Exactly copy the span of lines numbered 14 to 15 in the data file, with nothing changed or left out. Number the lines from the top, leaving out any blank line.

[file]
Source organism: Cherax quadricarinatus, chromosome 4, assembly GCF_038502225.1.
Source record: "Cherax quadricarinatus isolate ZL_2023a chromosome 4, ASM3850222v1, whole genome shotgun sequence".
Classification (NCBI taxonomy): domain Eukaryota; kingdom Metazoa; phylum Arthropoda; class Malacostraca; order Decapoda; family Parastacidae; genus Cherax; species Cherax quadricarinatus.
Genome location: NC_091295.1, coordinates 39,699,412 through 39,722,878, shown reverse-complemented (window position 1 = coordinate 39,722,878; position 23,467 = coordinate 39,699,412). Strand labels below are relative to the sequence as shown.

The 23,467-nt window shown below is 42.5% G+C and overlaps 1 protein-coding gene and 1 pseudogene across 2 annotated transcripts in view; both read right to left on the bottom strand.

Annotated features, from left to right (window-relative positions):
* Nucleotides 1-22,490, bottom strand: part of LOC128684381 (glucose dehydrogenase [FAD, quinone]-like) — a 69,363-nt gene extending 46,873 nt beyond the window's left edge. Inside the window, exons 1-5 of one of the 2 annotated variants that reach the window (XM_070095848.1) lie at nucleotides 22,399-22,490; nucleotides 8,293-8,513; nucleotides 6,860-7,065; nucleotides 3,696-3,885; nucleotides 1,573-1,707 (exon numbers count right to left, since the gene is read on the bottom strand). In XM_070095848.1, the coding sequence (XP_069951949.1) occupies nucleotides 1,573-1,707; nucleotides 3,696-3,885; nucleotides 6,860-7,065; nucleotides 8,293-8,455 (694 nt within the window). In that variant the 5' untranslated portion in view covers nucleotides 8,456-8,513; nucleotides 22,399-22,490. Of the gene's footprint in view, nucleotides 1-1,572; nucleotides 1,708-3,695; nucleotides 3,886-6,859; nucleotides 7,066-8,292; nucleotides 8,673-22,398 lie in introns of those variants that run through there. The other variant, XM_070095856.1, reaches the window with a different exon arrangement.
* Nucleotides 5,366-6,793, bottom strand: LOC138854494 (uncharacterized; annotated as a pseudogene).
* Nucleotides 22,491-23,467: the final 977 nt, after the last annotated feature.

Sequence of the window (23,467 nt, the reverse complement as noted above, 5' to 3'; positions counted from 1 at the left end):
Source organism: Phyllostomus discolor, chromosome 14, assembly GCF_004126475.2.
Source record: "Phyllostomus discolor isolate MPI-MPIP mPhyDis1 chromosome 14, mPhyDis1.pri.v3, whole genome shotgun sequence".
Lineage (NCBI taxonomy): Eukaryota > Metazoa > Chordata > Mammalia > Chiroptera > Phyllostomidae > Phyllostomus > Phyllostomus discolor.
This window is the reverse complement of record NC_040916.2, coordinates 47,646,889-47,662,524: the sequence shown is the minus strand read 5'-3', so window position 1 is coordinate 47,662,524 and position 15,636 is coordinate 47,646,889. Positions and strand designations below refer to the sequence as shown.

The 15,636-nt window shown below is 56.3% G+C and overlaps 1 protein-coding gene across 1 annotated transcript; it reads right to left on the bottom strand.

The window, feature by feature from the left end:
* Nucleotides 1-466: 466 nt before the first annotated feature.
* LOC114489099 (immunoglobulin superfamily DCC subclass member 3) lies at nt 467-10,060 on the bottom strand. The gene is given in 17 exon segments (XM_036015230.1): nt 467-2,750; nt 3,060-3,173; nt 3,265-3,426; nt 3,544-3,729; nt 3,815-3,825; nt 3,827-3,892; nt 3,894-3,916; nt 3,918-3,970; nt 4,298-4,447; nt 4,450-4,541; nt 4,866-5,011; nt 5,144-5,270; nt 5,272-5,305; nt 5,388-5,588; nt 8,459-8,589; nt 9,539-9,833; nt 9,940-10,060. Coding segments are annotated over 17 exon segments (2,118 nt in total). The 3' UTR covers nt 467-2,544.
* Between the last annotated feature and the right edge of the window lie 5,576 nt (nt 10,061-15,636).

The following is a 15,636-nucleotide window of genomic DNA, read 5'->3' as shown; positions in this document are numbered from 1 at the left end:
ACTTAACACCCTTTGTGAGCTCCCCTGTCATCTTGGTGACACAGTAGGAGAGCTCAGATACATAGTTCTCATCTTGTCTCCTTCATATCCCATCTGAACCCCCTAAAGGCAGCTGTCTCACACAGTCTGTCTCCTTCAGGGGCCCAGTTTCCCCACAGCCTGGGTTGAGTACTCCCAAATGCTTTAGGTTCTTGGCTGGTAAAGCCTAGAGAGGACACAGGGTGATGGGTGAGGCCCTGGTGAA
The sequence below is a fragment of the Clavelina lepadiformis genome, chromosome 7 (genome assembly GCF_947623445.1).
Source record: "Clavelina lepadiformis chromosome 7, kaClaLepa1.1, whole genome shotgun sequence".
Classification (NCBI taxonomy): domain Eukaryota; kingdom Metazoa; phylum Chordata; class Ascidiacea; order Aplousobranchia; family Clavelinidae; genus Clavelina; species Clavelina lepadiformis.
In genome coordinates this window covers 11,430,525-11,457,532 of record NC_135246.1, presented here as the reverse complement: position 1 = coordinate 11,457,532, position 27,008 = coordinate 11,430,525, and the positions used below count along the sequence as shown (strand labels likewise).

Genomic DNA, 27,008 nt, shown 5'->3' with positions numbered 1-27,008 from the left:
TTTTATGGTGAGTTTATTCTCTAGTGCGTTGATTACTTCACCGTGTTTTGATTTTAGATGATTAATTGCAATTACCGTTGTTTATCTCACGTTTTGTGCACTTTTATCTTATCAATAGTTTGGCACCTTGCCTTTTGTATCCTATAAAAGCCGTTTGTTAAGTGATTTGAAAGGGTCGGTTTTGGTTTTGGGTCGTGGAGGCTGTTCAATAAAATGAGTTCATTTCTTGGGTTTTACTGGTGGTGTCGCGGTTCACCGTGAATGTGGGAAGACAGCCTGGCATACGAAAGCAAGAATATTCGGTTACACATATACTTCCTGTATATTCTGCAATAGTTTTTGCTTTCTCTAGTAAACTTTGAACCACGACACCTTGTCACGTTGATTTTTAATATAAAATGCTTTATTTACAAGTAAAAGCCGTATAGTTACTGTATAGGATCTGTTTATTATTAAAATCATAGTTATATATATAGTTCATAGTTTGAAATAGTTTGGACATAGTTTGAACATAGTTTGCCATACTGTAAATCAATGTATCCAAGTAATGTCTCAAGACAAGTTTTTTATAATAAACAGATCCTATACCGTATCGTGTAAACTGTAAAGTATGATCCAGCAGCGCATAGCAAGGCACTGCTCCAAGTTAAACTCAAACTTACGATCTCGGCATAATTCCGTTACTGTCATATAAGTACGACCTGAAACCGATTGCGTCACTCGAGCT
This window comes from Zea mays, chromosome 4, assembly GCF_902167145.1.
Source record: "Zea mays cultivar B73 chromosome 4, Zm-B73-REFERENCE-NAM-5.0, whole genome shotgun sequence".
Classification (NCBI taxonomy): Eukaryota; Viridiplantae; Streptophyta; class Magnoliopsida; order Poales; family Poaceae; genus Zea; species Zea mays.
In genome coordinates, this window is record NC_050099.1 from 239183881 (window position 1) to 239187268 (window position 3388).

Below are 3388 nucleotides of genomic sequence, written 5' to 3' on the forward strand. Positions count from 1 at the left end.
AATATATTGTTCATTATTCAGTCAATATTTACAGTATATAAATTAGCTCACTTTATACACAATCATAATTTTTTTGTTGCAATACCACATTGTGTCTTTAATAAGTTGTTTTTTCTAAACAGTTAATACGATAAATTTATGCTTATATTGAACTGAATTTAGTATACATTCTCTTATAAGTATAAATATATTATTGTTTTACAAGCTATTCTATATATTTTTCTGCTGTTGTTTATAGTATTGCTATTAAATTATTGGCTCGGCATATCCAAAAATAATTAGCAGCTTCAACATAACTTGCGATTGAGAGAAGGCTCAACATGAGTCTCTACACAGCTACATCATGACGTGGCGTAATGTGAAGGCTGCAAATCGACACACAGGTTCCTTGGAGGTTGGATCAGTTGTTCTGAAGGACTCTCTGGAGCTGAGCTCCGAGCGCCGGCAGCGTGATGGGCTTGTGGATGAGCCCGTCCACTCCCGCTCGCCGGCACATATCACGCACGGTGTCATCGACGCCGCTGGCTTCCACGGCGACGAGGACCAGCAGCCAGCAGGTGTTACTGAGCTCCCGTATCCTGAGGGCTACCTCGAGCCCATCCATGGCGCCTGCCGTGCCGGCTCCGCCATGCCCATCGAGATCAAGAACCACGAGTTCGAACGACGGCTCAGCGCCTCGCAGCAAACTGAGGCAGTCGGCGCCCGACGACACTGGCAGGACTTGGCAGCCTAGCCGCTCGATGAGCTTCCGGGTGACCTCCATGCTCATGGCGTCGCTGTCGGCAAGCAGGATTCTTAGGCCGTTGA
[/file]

This window is the reverse complement of record NC_040916.2, coordinates 47,646,889-47,662,524: the sequence shown is the minus strand read 5'-3', so window position 1 is coordinate 47,662,524 and position 15,636 is coordinate 47,646,889. Positions and strand designations below refer to the sequence as shown.

The 15,636-nt window shown below is 56.3% G+C and overlaps 1 protein-coding gene across 1 annotated transcript; it reads right to left on the bottom strand.